Replacing diesel engines in buses with compressed natural gas (CNG) and encouraging electric vehicle use by providing incentives – including offering scrappage of old vehicles, loan subsidies, discounts at charging stations, road tax exemptions and registration fee reductions – were some key initiatives. In 2022, Delhi had over 160,000 electric vehicles on the road with the Delhi Transport Corporation (DTC) having 150 electric buses in its fleet. In the years to come, both numbers are expected to increase with the electric bus fleet reaching 1500. The odd-even initiative also reduced traffic and air pollution during the worst months to some extent. The Delhi Metro Rail, one of the biggest public transportation systems, with a pre-pandemic ridership of 6 million, played a significant role in reducing air pollution.
In addition, Delhi implemented advanced vehicle and fuel emission standards with the introduction of Bharat Stage-VI (BS-VI), three years before its nationwide launch in 2020. In the industrial sector, no facility is permitted within NCT Delhi to use fuel other than piped natural gas (PNG), electricity or liquified petroleum gas (LPG).
While progress has been made in the transportation and industrial sectors, opportunities remain for improvement in some of the other source sectors. For instance, waste burning is an outcome of a lack of proper solid waste segregation and low awareness of its implications. Another sector that sees high emissions is the construction industry that contributes 21% and 8% of PM10 and PM2.5 respectively, followed by household cooking, waste burning and eateries. Clean construction activities are not being implemented at scale, as a result, construction activities are banned during poor air quality episodes, adversely impacting construction workers.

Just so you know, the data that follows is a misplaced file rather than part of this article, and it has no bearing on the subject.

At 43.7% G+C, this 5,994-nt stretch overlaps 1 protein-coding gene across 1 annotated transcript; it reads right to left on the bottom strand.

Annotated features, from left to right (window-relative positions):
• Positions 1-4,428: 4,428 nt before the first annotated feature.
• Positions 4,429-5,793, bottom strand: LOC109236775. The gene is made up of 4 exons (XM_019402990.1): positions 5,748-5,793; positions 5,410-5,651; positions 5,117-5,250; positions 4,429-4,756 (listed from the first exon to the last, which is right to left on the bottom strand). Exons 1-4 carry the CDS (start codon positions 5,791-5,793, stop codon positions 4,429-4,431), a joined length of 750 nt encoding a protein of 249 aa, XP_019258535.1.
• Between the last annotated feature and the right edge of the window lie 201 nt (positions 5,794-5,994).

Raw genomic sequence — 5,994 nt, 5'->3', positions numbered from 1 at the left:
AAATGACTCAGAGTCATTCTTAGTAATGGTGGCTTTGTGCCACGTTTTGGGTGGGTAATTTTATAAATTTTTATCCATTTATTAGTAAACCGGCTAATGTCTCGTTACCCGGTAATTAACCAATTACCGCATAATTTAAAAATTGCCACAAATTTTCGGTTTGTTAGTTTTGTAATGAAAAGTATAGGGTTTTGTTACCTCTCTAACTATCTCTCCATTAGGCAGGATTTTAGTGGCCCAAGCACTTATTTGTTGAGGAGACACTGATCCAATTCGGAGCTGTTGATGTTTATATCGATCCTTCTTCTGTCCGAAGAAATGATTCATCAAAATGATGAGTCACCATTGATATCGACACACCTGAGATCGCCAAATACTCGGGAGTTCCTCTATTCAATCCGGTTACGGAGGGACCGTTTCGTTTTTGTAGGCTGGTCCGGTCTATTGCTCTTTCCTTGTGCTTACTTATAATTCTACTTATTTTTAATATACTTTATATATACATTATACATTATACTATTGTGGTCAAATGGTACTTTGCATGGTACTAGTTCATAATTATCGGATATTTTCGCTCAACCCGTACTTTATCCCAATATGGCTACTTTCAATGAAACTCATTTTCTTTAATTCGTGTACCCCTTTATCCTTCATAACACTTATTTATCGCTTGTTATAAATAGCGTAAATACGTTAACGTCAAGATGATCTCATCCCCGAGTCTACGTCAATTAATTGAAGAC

Way Forward: Bridging the Gaps
Delhi has an opportunity to expand its air quality management toolkit by examining best practices followed in other parts of India, specifically in construction and solid waste management. For example, the Surat Clean Air Action Plan (SCAP), under which, India’s first clean construction handbook and a pilot-level mitigation strategy for clean construction practices were prepared.
The initiative helped in collecting data on construction and in evaluating potential control measures to reduce air pollution. After a successful pilot at one site, this practice is now being replicated at various other construction sites across Surat. Another example from Surat is their waste management strategy, where open waste burning dropped from 25% in 2015 to 2% in 2020 which was found during the study conducted under SCAP.
Indore, India’s cleanest city for six years, is known for its robust solid waste management system which includes 100% waste segregation at source, door-to-door collection, and treatment of waste. Leveraging insights and experiences from Indore and Surat could significantly strengthen Delhi's efforts to tackle air pollution.
Finally, adopting an airshed-oriented strategy is essential, not only for comprehending emission sources, but also for effectively executing policies at the grassroots level for improved outcomes. Raising awareness through public engagement and participation, coupled with a comprehensive approach encompassing all emission sources can play a pivotal role in diminishing air pollution in the Delhi NCR region.
Shailendra Kumar Yadav is Assistant Professor, Department of Environmental Science, School of Earth and Environmental Sciences, Babasaheb Bhimrao Ambedkar Central University, Lucknow.
All views expressed by the authors are personal.